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Re: Phytodinosauria

[I'm swimming in uncharted waters, so if anyone has any ideas as to
 how I might have handled this differently, please let me know.  I
 rejected a message George sent to the list because it contained much
 more quoted material than new.  However, I did send it to Jonathan
 because George's message was in response to one of Jonathan's.
 Jonathan has responded to the list.  Below is his response which
 seems perfectly acceptable and relevant to the list, but contains
 quotes from a message none of you saw... -- MR ]

At 04:16 PM 9/29/96 -0400, Dinogeorge wrote:

>>         This describes Eoraptor. 
>Not at all. I have a photo of the skull in front of me, and even though the
>photo is not of the best quality, the teeth look nothing like ornithischian
        Sereno, in his article, points out that they are somewhat
leaf-shaped.  I noted, while examining the cast of the animal at SVP '95,
that they did indeed appear to be leaf shaped.  No, they are not fully
ornithiscian/sauropodomorph, but they do not look like "normal" theropod teeth.

>Tooth shape can be quite distinctive within Archosauria and should not be
>omitted from any cladistic studies (horrors). And--how could you possibly
>tell whether the "leaf-shape" was "genetically in the genome already"?

        I would never *Dream* of ommiting it from a study, but I will not
base a major clade on it alone (unless my computer tells me to, and then
with reservations).
        I would say that there is some predisposition, either genetic or
selective, for this tooth form, based on the fact that it evolved
independantly at least twice.  If you wish to say that therizinosaurs are
"phytodinosaurs", this is obscured.  I cannot tell *for sure* that it is
"genetically in the genome", but AI can suggest that this is a possibility,
which is all I did.

>Sauropods and "pre-anchisaurid" prosauropods do not have such ilia, and
>they're herbivores.

        Somehow, the idea that an Organism Formerly Known as Brontosaurus
and a Lesothosaurus would need the same iliac structure is pretty funny.

>>Bakker gives one further character, the "double breast bone,"
>No, Bakker places this character at the node uniting sauropodomorphs and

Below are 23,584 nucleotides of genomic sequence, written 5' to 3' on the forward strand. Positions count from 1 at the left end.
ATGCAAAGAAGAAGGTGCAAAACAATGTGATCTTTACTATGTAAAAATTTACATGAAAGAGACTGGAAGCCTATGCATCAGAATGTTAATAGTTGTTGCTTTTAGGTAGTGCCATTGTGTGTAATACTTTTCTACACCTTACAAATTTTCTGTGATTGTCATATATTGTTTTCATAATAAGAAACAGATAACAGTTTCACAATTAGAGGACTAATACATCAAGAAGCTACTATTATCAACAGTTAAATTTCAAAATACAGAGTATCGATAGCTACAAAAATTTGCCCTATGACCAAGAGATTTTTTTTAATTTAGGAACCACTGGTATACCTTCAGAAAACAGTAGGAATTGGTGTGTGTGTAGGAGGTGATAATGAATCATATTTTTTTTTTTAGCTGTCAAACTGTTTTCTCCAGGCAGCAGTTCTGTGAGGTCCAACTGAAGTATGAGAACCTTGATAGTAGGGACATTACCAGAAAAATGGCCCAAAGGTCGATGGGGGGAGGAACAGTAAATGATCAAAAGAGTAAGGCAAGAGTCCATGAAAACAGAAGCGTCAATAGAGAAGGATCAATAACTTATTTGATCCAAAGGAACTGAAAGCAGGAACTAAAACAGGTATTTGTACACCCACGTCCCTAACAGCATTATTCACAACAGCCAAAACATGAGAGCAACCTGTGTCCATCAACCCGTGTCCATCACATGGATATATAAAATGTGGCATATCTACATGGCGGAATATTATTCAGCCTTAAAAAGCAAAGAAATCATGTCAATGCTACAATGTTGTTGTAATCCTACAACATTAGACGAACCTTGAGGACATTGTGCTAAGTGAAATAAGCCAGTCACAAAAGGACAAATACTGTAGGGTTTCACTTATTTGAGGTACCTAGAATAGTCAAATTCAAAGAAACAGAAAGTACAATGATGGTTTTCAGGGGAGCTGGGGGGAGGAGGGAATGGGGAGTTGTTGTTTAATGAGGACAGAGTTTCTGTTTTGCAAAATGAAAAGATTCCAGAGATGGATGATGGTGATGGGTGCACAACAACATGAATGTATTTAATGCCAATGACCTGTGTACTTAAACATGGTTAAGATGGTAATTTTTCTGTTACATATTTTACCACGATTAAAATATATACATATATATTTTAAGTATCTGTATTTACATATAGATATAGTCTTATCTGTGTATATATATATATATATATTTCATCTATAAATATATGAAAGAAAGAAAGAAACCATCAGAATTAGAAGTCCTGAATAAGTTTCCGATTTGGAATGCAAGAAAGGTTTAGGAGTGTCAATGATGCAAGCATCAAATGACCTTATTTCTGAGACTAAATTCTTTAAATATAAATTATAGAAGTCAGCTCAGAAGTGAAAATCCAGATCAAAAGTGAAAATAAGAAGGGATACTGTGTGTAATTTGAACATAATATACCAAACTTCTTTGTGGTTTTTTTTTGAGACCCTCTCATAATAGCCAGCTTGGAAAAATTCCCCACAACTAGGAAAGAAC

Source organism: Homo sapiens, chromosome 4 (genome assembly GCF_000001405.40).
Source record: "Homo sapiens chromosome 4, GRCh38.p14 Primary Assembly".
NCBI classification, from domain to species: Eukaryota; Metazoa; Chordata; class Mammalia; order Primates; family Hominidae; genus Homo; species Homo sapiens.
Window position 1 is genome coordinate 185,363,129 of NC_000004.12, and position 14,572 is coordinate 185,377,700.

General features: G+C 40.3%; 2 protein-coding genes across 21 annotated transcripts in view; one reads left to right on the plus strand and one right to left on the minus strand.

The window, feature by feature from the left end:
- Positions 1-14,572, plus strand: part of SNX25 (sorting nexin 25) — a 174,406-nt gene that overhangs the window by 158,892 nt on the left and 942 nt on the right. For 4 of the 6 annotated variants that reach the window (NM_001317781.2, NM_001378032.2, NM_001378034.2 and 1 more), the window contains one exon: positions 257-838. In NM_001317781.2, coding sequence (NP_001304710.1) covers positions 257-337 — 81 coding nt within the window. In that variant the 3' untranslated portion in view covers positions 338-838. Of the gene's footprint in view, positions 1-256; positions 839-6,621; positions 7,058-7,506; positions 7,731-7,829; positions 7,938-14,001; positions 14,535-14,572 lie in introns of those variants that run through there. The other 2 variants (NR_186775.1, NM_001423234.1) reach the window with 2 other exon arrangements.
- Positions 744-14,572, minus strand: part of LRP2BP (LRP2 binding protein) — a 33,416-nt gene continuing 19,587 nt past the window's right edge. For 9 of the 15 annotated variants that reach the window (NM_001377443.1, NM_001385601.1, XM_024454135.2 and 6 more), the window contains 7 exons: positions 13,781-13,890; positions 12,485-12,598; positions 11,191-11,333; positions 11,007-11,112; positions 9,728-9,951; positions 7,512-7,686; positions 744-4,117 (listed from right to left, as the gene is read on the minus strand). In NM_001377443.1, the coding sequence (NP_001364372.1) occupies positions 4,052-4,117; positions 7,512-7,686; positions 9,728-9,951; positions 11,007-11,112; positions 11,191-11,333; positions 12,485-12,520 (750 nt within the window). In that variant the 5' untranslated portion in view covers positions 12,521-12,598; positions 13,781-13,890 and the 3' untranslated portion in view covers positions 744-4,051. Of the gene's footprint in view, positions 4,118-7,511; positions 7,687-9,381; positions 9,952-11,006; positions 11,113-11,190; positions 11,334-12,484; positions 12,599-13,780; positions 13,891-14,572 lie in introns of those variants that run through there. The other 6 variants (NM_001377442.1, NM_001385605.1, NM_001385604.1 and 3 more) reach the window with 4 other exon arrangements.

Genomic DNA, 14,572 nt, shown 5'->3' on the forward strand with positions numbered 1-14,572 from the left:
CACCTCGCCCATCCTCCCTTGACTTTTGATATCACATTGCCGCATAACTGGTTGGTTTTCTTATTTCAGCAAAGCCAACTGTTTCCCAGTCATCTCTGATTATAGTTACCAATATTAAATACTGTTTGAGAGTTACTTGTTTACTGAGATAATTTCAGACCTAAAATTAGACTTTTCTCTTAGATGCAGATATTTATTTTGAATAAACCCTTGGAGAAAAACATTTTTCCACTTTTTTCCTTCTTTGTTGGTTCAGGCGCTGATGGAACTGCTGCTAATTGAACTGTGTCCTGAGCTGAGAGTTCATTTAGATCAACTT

>ornithischians in his phyogenetic tree in _The Dinosaur Heresies_.

        Uh... if that's how you read it...

>You misunderstand. I am arguing against placing saurpodomorphs at the base of
>Saurischia by noting that it would make theropods secondarily carnivorous

        No, you're not.  Your statement was:
        "Indeed, if sauropodomorphs are placed at the base of "Saurischia"
between Ornithischia and Theropoda, then (most parsimoniously) the common
dinosaurian ancestor was herbivorous and theropods were secondarily
        Which is simply not true.  You have two trees where this happens,
from my example, one in which Dinosauria becomes herbiverous (1 step) then
Theropoda becomes carniverous (1 step), or Ornithiscia and Sauropodomorpha
become independantly herbiverous (1 step each for 2 steps).  These two trees
are equally parsimonioius.

>unless herbivory evolved twice in neighboring clades (Ornithischia and
>Sauropodomorpha), which is less parsimonious than assuming it evolved once.

        Not if there is but one character uniting the Saurischia, in which
case you're back to a trichotomy.

>Well, you can take a horse to water...

        But even a horse won't drink water that smells paraphyletic...

+-------------******ONCE AGAIN, NOTE NEW E-MAIL ADRESS******---------------+
| Jonathan R. Wagner                    "You can clade if you want to,     |
| Department of Geosciences              You can leave your friends behind |
| Texas Tech University                  Because your friends don't clade  |
| Lubbock, TX 79409                               and if they don't clade, |
|       *** wagner@ttu.edu ***           Then they're no friends of mine." |
|           Web Page:  http://faraday.clas.virginia.edu/~jrw6f             |